We all scream for flat screens, even in a flat economy.
But the bigger picture, many say, is one of unnecessary stress on the nation's electricity supply for years to come.
In a culture that resists carbon-emitting power plants but covets the latest gadgetry -- high-speed here, high-def there and knowing "there's an app for that" -- well, there’s also an electric bill for that.
Televisions, in a sizzling comeback, are leading the pixilated pack and stirring the most concern among energy conservationists. California is even poised to require that new models be more efficient.
Since 2000, "we've seen energy consumption from TVs jump from 3 percent (of residential electric use) to 8 percent and climbing," said Adam Gottlieb of the California Energy Commission.
"If we sat on our hands and did nothing . . . we would need to build a $615 million power plant" just to feed all of the state's hungry flat-panels by 2020.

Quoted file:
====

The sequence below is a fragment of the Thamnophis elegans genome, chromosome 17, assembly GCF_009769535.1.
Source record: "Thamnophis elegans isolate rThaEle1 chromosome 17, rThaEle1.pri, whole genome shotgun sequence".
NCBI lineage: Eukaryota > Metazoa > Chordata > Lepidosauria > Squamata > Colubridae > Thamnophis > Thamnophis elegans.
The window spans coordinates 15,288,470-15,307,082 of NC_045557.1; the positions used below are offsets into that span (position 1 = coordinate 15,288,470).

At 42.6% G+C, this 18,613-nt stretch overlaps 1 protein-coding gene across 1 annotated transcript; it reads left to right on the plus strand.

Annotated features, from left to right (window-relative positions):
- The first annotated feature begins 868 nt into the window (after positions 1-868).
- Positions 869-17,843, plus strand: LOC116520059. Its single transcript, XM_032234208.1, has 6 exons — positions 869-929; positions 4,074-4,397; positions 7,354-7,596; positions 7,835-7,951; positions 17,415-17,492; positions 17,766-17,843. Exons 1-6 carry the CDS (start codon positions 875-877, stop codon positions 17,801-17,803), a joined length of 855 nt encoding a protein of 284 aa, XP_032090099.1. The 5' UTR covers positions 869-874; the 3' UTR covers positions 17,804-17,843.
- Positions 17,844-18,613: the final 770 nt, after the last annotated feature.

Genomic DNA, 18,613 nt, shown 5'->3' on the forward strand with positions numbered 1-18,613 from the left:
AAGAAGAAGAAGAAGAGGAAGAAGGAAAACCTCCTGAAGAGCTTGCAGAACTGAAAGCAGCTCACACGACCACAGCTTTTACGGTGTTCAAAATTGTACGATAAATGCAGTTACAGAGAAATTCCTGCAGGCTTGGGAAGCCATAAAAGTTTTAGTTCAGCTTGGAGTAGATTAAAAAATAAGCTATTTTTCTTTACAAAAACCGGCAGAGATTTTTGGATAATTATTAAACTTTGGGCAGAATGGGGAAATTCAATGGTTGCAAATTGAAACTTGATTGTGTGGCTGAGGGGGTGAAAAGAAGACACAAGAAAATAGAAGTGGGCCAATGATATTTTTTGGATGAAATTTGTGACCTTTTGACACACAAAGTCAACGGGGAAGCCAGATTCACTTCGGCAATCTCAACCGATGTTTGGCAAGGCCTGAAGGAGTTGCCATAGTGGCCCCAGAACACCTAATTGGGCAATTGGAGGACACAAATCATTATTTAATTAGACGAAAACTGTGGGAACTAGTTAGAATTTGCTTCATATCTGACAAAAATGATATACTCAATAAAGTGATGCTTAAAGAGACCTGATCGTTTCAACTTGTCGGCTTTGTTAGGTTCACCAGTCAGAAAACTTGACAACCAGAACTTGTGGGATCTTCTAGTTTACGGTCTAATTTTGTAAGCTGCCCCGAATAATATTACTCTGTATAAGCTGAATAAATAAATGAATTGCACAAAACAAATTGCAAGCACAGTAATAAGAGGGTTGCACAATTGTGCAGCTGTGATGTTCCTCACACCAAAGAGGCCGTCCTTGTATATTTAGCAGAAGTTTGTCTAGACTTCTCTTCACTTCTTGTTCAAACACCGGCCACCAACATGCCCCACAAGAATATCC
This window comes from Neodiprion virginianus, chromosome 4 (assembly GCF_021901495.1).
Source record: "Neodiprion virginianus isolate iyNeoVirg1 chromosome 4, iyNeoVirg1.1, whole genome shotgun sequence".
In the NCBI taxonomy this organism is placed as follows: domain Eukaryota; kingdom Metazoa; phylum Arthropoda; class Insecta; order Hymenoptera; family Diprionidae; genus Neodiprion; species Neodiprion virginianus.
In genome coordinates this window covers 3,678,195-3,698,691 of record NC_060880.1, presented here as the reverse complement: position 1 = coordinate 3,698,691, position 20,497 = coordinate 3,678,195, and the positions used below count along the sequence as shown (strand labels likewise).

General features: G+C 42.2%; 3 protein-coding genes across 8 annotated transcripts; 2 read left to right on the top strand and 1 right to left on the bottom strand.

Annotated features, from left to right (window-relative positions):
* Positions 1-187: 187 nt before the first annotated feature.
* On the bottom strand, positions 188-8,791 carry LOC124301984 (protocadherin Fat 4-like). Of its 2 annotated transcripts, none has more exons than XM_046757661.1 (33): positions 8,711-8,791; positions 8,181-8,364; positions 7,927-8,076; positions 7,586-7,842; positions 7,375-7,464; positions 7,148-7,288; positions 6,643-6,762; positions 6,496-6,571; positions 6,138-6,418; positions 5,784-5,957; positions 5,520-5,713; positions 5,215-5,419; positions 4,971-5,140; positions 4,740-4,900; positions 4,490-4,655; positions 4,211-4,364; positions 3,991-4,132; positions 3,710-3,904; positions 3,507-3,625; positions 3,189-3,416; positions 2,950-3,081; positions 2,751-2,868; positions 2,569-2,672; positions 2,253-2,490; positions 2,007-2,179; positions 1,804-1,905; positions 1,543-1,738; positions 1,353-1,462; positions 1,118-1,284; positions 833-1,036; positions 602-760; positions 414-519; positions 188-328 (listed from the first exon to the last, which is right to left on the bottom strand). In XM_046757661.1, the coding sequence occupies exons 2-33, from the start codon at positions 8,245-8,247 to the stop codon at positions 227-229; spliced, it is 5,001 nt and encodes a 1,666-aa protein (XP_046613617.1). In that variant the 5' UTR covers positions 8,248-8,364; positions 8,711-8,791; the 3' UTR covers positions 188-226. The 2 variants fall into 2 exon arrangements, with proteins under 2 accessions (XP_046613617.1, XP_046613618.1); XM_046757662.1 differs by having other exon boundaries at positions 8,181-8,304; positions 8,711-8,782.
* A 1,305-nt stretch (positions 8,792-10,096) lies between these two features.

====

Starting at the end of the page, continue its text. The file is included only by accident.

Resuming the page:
Sales of TV sets are through the roof, where the antenna used to be.
"Here we are in a terrible economic time and the demand for TVs of all kinds has grown incredibly," said Tamaryn Pratt of Quixel Research, which tracks market trends.
Experts attribute much of the surge -- an estimated 35 million digital sets shipped to dealers this year, up from 25 million in 2007-- to plunging prices and the nation's recent switch to digital broadcasting.
Even as polls show television audiences moving to computers for entertainment, Nielsen numbers show Americans with more working TVs than ever before (roughly 3 sets per home now, compared with 2.1 in 1990).
And those sets are switched on 8.5 hours a day per household, an hour longer than a decade ago.
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